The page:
High-carbon industry. Much of the discussion of green industrial strategy has been on supporting ‘green jobs’ in low-carbon sectors. An even bigger challenge is to decarbonise heavy industries which have high emissions and use fossil fuels in the production process - and also support large numbers of well-paid and often unionised jobs. In its report Mission Possible: Reaching net-zero carbon emissions from harder-to-abate sectors by mid-century the business-led Energy Transitions Commission outlines possible routes to decarbonise the cement, steel, plastics, trucking, shipping and aviation sectors, which together represent 30% of current energy emissions. Ana Musat of the Aldersgate Group outlines the opportunities that decarbonisation presents for heavy industry in a piece for BusinessGreen.

Green finance. The New Economics Foundation has looked at the role that the UK’s public finance institutions should play in the net zero transition. These include the UK Infrastructure Bank (UKIB) and the British Business Bank (BBB), which operate domestically, and UK Export Finance (UKEF) and CDC Group, which operate internationally. It recommends that the mission and supporting objectives of each is updated to align with a just transition to net zero and sets out specific reforms for reforming each institution’s mandate.

Weekly Updates

Inequalities and welfare

Childcare: unaffordable and unavailable. A survey of more than 20,000 working parents conducted by an alliance of organisations (including the Women’s Budget Group, Gingerbread, Mumsnet, Pregnant Then Screwed, the TUC, Maternity Action, the Fawcett Society, Working Families and the Fatherhood Institute) has found that 97% believe that childcare in the UK is too expensive and 96% that the government is not doing enough to support parents with its cost and availability. A third of parents said they paid more for childcare than their rent or mortgage.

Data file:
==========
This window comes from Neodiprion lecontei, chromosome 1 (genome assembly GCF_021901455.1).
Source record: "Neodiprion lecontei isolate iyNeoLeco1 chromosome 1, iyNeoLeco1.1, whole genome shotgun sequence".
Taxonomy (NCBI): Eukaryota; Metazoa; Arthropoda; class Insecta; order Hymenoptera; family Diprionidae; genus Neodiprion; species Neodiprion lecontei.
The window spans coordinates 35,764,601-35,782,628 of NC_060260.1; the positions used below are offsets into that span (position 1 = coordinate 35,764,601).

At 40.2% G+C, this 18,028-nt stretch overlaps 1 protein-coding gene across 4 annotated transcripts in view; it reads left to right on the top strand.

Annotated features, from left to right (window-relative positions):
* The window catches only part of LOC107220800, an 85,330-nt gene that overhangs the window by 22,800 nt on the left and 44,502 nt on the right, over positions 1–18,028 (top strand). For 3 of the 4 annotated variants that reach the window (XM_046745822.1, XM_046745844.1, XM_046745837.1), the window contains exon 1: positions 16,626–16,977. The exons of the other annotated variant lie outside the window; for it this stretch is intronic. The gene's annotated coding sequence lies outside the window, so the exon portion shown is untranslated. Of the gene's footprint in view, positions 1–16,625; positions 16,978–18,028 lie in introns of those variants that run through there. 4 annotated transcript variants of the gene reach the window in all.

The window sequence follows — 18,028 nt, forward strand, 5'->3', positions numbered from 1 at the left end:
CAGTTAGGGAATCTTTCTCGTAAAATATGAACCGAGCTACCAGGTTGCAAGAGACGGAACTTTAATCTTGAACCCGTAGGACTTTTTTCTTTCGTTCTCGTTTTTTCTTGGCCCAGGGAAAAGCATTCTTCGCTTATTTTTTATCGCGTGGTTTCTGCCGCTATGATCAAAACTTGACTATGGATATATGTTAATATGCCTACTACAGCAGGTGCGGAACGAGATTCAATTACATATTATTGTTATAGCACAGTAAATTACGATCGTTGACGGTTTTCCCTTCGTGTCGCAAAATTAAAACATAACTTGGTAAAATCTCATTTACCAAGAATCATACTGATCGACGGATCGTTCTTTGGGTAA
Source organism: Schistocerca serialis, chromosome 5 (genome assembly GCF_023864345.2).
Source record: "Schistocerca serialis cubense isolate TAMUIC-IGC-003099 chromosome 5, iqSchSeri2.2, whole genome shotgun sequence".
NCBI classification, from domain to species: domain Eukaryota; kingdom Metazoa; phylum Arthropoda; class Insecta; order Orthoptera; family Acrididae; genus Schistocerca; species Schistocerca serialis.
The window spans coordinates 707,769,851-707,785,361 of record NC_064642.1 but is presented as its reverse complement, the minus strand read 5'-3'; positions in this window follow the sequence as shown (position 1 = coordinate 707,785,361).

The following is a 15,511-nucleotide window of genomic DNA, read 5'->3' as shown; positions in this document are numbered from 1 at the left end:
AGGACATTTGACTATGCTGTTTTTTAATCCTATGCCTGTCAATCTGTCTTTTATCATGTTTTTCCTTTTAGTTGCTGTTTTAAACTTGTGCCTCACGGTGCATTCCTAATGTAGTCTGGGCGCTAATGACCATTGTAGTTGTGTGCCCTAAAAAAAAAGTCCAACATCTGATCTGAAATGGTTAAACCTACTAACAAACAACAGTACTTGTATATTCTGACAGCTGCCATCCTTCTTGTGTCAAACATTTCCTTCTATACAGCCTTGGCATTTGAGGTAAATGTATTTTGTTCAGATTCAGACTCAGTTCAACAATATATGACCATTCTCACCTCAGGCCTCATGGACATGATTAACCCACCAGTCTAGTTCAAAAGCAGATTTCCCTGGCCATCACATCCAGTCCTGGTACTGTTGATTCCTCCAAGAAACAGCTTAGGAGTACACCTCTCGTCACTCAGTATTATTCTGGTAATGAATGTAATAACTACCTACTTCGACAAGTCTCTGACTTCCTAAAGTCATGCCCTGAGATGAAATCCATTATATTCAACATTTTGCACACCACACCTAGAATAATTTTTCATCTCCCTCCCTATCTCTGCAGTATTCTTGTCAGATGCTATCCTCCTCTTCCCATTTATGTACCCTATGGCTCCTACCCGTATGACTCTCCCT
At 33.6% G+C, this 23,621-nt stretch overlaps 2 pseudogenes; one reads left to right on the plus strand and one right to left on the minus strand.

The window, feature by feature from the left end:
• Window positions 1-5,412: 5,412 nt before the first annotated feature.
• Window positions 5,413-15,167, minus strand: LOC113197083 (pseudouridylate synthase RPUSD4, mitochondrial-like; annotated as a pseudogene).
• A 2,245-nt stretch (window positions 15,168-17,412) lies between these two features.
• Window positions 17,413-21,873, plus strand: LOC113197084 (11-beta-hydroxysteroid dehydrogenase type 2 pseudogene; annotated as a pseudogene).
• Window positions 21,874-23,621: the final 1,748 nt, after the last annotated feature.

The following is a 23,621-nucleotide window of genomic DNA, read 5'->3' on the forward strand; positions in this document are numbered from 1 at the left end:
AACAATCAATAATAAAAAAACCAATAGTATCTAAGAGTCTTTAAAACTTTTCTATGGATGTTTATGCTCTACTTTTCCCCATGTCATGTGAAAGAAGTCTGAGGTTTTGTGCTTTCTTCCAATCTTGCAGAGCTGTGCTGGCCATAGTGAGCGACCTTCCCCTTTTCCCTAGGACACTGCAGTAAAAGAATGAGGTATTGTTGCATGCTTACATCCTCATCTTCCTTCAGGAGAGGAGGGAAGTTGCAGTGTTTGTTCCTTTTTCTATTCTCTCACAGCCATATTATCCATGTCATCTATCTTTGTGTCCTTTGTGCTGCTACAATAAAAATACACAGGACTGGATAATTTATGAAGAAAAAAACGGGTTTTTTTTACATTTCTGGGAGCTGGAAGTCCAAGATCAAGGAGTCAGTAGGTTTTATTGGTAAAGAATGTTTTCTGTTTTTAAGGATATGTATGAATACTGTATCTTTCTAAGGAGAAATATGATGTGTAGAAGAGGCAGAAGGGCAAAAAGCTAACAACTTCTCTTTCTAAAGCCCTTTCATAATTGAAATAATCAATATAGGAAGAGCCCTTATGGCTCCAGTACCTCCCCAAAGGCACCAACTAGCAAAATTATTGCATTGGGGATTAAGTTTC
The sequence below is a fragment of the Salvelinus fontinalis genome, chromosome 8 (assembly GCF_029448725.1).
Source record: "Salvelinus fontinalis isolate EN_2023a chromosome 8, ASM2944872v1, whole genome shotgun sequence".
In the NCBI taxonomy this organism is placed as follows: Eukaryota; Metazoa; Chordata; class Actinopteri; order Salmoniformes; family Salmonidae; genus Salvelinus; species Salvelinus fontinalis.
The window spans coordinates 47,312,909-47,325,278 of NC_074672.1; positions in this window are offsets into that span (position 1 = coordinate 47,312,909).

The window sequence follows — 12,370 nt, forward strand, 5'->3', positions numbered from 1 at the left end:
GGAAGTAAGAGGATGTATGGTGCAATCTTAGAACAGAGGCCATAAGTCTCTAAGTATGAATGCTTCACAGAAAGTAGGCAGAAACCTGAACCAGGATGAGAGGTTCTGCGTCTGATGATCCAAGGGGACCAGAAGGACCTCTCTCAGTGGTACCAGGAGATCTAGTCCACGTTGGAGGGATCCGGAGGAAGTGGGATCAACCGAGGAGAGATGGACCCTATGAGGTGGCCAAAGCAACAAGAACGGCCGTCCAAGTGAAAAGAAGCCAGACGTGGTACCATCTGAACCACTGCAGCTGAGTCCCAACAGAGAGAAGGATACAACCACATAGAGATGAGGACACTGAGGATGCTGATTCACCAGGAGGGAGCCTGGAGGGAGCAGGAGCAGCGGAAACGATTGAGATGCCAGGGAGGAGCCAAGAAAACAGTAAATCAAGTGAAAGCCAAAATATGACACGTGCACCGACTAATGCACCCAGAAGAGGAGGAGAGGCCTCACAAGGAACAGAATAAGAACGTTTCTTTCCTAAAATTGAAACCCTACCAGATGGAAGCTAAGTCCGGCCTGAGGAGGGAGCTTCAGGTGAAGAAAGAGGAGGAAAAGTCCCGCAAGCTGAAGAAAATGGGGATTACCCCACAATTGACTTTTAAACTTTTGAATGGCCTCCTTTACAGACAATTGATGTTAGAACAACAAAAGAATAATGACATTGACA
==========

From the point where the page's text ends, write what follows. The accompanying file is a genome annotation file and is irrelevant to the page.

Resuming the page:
Childcare as ‘social infrastructure’. The Canadian federal government has published a comprehensive nationwide Early Learning and Childcare Plan. It describes childcare as “essential social infrastructure”, adding: “It is the care work that is the backbone of our economy. Just as roads and transit support our economic growth, so too does child care.” (For more on the concept of social infrastructure, see this Women’s Budget Group explainer.)  

The impact of the Universal Credit cut. The Health Foundation has warned that the planned £20-a-week cut to Universal Credit and Working Tax Credit, due at the beginning of October, is likely to lead to poorer mental health and wellbeing for many people already suffering from poverty-related ill-health. People living in the 10% of areas with the highest share of Universal Credit recipients can on average expect to live nearly 8 fewer years in good health (59.8 years vs 67.6 years) than those living in the 10% of areas with the lowest share of UC recipients. The charity has conducted polling which shows strong public support for making the £20 increase permanent (51% of the UK public support; 22% against). 

  • Misleading claims. Speaking to the BBC the Work and Pensions Secretary Therese Coffey said that £20 a week “is about two hours extra work every week.. we will be seeing what we can do TO help people perhaps secure those extra hours.” In a Twitter thread the Financial Times’s Sarah O’Connor pointed out that this was misleading on several levels

Child poverty on the rise. In a new analysis of child poverty the Nuffield Foundation has found that more than one in three (36%) children in families with a child under five in the UK are living in poverty, amounting to 2.2 million children. For children in families with three or more children, this figure rises to more than half (52%). These figures are significantly higher than in 2013-14 (when they were 30% and 33% respectively). 

  • Causes. The Foundation’s report finds that this rise in poverty is largely the result of changes to the benefits system, including the ‘two-child limit’ and the reduction of in-work support, but also reflects the changing nature of work and family life, including the rise in insecure work and the growth of the private rental market.